Quinns Rocks beach erosion measure works to begin


Quinns Beach. Picture: Martin Kennealey d477944
Quinns Rocks beach erosion measure works to begin
Quinns Beach. Picture: Martin Kennealey d477944

EROSION protection measures in Quinns Rocks including groyne construction and pouring sand on to the beach start this week after erosion closed beach access a second time this summer.

City of Wanneroo Deputy Mayor Natalie Sangalli said the City put 360 tonnes of white sand at access points from the Fred Stubbs carpark on December 20 and 21 following significant erosion caused by summer storms.

Cr Sangalli said the measures made the access points safe for the public over Christmas and New Year and cost about $11,000.

“On January 2, one of the four beach access points from the carpark was closed off due to safety concerns from further erosion,” she said.

“Additional sand will be placed at this location on January 9 and 10 as a short term measure and this beach access point is expected to be re-opened on January 10.

“Additional sand will be imported on a larger scale for beach re-nourishment works.

“This is typically scheduled for March or April each year as a preventative measure against winter storm events.

“However, given recent events, an assessment is underway to consider bringing this forward to February this year after the school holiday period.”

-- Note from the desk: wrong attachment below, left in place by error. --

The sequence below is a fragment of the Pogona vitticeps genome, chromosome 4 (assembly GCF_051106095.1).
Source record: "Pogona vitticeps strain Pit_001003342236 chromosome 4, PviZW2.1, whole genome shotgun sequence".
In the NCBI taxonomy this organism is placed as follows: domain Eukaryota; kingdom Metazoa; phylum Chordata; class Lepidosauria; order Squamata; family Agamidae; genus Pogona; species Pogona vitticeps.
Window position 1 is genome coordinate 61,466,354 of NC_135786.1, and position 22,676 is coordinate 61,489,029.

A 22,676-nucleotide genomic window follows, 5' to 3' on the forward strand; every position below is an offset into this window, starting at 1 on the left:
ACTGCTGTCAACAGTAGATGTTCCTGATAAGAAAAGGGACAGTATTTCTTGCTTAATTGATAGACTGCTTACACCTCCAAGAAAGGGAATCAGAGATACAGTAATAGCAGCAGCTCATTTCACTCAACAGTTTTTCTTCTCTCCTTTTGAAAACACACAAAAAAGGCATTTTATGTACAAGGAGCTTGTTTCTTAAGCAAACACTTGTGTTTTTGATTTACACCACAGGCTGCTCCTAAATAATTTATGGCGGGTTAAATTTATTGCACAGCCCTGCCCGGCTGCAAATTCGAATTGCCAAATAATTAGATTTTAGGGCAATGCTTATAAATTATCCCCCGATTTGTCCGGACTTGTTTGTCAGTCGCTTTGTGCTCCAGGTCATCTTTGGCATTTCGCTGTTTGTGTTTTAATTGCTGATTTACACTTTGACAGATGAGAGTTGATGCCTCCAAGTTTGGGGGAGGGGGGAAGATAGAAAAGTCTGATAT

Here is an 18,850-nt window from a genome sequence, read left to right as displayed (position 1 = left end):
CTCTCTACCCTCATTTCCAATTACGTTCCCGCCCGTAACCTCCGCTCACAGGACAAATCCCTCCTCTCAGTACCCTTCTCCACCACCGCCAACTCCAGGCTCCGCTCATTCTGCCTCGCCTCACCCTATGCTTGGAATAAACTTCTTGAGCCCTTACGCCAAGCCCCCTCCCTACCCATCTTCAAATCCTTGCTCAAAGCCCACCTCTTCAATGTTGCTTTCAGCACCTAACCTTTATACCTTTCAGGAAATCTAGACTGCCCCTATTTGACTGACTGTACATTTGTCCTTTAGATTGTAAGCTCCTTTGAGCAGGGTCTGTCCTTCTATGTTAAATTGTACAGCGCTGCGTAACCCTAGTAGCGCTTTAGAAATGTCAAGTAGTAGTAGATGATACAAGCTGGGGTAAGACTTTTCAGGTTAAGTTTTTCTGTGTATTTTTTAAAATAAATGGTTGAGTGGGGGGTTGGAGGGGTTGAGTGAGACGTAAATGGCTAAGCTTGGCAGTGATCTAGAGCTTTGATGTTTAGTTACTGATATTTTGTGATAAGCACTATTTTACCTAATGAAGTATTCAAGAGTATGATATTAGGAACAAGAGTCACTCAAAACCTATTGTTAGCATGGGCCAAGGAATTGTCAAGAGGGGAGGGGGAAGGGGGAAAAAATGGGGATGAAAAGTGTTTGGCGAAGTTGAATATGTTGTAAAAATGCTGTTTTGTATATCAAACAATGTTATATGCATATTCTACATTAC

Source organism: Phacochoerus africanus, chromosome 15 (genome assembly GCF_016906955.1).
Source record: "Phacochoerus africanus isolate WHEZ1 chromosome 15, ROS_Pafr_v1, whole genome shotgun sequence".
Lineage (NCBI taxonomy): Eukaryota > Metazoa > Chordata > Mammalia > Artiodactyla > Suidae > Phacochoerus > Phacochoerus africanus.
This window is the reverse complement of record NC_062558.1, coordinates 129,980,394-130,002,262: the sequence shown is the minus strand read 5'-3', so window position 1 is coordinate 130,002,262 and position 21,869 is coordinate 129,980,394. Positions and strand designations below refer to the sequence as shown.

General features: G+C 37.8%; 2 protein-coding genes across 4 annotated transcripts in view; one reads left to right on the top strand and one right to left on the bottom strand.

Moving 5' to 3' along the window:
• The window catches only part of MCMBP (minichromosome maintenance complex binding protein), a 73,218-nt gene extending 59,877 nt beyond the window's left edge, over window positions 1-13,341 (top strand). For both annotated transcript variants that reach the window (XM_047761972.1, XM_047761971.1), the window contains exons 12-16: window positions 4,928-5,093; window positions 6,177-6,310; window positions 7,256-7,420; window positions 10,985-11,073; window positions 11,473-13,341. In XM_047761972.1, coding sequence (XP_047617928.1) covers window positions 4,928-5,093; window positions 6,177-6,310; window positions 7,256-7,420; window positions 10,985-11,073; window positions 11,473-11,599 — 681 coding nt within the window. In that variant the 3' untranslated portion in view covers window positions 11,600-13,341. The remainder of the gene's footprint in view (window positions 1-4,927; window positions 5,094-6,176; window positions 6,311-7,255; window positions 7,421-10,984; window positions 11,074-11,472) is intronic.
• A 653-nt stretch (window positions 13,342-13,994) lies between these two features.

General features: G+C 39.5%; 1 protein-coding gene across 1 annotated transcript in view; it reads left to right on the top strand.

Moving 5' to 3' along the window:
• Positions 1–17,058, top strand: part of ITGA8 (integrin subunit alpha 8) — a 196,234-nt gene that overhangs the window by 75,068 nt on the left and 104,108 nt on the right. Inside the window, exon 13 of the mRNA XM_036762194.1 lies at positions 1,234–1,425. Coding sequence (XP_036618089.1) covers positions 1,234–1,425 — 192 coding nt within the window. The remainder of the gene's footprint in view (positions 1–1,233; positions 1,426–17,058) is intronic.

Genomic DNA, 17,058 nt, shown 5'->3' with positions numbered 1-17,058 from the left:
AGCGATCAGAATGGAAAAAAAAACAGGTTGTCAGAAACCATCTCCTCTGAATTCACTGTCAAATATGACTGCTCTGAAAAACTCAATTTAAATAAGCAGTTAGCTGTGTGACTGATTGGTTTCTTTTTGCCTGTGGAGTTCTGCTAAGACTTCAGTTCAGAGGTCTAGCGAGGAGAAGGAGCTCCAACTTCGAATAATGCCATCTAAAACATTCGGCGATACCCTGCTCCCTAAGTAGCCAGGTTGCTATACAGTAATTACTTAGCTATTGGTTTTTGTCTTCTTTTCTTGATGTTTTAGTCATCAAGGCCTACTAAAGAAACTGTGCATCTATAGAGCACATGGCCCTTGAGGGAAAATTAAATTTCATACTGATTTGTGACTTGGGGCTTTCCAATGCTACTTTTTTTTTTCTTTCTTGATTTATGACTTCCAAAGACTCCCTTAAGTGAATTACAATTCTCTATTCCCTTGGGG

Cr Sangalli said construction of a fourth groyne – part of the long term coastal protection works – would start today, and was due to finish by the end of March.

She said the recent storm did not adversely affect other beaches or coastal infrastructure, including construction of the Sovereign Drive beach access stairs.

“Construction of the Two Rocks beach access staircase is expected to be completed and opened to the public by the end of January,” she said.

Cr Sangalli said the City would continue to monitor the coastline and undertakes regular inspections of the major coastal assets.

“Ongoing monitoring and coastal management information collected by the City in past years has allowed the City to have a better understanding of coastal movements and supports informed decisions on the amount of sand renourishment required each year,” she said.

“The City’s response team also noted significant rubbish was washed ashore that required further clean-up crews to be activated.

“Responsible disposal of rubbish should always be observed when enjoying our coastline to conserve and protect our unique environment.”

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